Why the ‘no child left behind’ policy will have a ‘massive impact’ on child safety
Posted On June 11, 2021
A no child left off policy could have a massive impact on the safety of children in schools, according to an advisory from the Council of Canadian Academies.
The CCAE’s Advisory Council on Child Safety released a report Thursday that warns the country could face “significant increases in the number of incidents of injuries and deaths” due to a no child on-leash policy, with some schools and parents complaining that children have been left to fend for themselves and “tend to be left to die in the streets.”
The report, “Pedestrian Safety in Canada: How the ‘No Child Left Behind’ Policy May Impact Pedestrian Life,” says that while the policy is being phased in across Canada, there is “little evidence” that the policy has reduced pedestrian fatalities in the last two decades.
“We have seen an increase in injuries to children, as well as an increase of deaths from these injuries, and the CCAEs assessment is that the impact of these changes may be greater than the benefit to the child,” the report states.
“The ‘No child left out’ policy does not address the issues associated with the pedestrian.
The policies goals are to prevent the potential for injury and death and to reduce the likelihood of injury or death in a pedestrian collision, and that does not translate into preventing the occurrence of pedestrian fatalities.
In fact, the opposite is true,” the CTAE states.
The report’s authors say that the no child leave policy will also “likely result in a significant increase in the use of restraints on children, which could increase the risk of injury and the likelihood that children will die.”
“Injuries and deaths are the most significant risk to children in a collision.
These risks are particularly high when children are restrained in their own vehicles, where they are vulnerable to the effects of head injuries,” the authors state.
The study’s authors note that the CAAE’s advisory council is made up of academics, public health officials and representatives from the public.
It does not represent the views of the Canadian Association of School Boards or the Canadian Council for Child Health.
“Our analysis suggests that the ‘nose-to-tail’ approach that is being taken is likely to increase the use and risk of injuries in a cross-community collision,” the advisory council states.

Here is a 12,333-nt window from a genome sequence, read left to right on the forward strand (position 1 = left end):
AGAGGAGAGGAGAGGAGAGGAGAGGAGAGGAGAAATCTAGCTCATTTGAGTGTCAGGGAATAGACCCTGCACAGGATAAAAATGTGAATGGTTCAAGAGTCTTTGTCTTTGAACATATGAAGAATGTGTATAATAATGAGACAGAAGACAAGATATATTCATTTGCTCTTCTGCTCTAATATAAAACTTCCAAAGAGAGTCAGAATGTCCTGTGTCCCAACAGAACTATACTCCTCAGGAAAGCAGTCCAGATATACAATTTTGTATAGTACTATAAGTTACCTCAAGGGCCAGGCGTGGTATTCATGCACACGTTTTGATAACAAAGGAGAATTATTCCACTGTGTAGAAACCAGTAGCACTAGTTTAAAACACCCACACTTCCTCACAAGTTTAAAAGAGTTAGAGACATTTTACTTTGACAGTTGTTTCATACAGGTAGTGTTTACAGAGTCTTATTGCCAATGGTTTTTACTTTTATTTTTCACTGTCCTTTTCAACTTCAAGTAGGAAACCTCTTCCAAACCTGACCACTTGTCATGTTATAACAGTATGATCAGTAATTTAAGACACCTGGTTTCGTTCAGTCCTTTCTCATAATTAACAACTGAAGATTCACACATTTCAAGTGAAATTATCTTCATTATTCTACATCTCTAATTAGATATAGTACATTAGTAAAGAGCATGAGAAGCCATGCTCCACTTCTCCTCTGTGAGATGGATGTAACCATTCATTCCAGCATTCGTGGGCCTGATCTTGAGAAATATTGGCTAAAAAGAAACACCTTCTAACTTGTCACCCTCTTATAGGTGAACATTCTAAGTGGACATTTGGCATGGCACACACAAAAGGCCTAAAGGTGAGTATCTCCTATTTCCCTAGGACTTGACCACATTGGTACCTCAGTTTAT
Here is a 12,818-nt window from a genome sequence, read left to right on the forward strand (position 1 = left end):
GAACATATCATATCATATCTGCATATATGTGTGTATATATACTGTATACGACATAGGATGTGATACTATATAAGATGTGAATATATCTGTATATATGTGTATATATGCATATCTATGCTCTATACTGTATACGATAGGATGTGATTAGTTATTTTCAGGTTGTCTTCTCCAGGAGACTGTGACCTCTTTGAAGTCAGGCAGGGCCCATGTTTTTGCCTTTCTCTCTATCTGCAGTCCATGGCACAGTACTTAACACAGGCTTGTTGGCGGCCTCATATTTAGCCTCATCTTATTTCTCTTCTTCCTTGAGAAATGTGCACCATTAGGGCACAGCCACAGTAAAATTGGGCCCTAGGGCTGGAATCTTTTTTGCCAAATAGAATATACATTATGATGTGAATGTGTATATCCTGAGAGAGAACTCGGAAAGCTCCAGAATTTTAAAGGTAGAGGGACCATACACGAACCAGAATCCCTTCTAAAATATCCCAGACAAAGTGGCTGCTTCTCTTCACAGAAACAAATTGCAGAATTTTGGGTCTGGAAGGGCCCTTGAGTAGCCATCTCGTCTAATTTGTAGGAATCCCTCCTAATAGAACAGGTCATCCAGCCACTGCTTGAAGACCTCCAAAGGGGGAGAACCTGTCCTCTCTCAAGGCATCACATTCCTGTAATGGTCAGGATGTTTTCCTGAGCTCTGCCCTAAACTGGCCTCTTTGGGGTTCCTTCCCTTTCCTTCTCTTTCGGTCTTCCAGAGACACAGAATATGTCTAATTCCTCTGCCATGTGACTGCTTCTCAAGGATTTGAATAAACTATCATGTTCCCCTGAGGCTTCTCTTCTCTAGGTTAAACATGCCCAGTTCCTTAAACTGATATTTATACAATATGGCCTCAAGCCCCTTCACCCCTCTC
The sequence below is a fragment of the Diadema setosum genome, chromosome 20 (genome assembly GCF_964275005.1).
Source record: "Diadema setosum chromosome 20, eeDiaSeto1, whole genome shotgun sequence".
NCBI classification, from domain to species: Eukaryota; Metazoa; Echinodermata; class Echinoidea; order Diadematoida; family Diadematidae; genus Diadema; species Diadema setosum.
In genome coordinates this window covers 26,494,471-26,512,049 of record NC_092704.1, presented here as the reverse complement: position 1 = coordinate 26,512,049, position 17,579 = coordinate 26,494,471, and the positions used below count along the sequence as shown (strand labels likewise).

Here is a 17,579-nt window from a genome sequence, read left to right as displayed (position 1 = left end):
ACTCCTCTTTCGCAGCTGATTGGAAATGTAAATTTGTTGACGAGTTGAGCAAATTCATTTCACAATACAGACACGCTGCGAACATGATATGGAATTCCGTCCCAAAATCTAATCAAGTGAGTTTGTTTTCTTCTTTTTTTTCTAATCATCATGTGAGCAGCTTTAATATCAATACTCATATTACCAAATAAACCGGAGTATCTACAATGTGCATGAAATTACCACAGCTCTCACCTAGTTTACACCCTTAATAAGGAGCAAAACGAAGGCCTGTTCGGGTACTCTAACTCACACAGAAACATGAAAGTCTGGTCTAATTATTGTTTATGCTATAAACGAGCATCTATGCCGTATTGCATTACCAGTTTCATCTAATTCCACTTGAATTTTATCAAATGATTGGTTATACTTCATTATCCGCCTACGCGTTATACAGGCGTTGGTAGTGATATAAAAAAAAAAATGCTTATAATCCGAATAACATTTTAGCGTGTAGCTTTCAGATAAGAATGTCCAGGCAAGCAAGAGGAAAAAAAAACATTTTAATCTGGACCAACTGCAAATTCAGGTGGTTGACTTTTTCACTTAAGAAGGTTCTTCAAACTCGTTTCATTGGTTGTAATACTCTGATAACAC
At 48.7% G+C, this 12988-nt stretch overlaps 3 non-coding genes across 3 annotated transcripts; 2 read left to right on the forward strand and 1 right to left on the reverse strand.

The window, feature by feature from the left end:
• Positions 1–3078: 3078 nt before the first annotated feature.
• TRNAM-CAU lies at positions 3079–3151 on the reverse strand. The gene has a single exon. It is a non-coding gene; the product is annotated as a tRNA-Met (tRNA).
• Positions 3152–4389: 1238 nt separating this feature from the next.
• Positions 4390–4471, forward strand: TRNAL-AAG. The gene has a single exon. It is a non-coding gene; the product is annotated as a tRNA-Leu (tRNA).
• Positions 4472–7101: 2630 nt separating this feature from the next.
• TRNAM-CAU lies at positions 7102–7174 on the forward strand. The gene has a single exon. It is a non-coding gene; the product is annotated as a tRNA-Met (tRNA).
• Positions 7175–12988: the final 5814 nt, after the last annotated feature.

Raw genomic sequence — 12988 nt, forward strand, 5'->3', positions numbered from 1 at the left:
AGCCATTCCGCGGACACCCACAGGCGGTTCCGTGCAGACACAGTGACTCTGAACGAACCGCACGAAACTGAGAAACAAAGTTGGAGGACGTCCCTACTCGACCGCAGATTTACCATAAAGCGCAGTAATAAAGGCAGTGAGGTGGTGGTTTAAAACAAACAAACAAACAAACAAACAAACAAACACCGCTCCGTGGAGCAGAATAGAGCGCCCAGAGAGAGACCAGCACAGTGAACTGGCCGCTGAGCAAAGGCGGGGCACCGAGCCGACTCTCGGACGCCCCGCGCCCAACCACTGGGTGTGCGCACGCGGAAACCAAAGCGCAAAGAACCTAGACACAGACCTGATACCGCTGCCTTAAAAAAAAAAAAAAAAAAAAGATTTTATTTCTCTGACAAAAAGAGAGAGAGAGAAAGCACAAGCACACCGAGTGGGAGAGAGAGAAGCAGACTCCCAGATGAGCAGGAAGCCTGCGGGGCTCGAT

“It is not clear, however, whether the CSAE’s recommendations will have an impact on these issues, as the study did not address that question.”
The CTA, which represents more than 3,000 public school boards across Canada and more than 5,000 private school boards, says there are already several ways to prevent injuries and fatalities.
The group says it is calling for a “new paradigm” for preventing collisions and says it will support the implementation of “a robust no-child-left-behind program” by the government.
It says it has been working with the federal government on the new program for years and has also been involved in discussions with the provincial and territorial governments to make sure they are “ready to implement the plan” that would be implemented in all of Canada.
“A new paradigm in pedestrian safety will be necessary if we are to ensure that all children are safe on our roads,” the group’s report states, urging parents to ask for details about the no-leashing policy when making their application to their school or school district.
“While the no Child Left Out policy will not have a direct impact on pedestrian safety, the policy could be the first step in making sure that children are protected,” the statement reads.
“We urge parents to consult with a trained child safety professional to understand the potential consequences of the policy before they make any decisions about how to implement it.”
The “no child on” policy has been introduced in more than 70 countries.
It was introduced in Canada in 1999 after a study of more than 1,000 people found that children in the U.S. were 10 times more likely to die as a result of an accident involving a pedestrian than children in other countries.
In 2011, the Canadian government introduced a mandatory no-kid-left behind policy for new schools in a bid to increase safety.
It also mandated that school buses be equipped with seat belts, and it mandated that children under the age of 16 wear helmets.
A review of the results of that study by the University of Toronto in 2013 found that there was no evidence that “no-leaping” programs were effective in reducing pedestrian deaths or injuries.
The Canadian Pedestrians Association (CPA) said it is not surprised by the CBAE report, which it said was commissioned after the previous CSA review was completed.
“As the review team found, there was limited evidence of a reduction in the rate of pedestrian collisions in schools.
The CCA is of the opinion that the lack of evidence is indicative of the absence of evidence that the policies impact pedestrian safety.
In other words, there’s not much evidence that there’s a positive relationship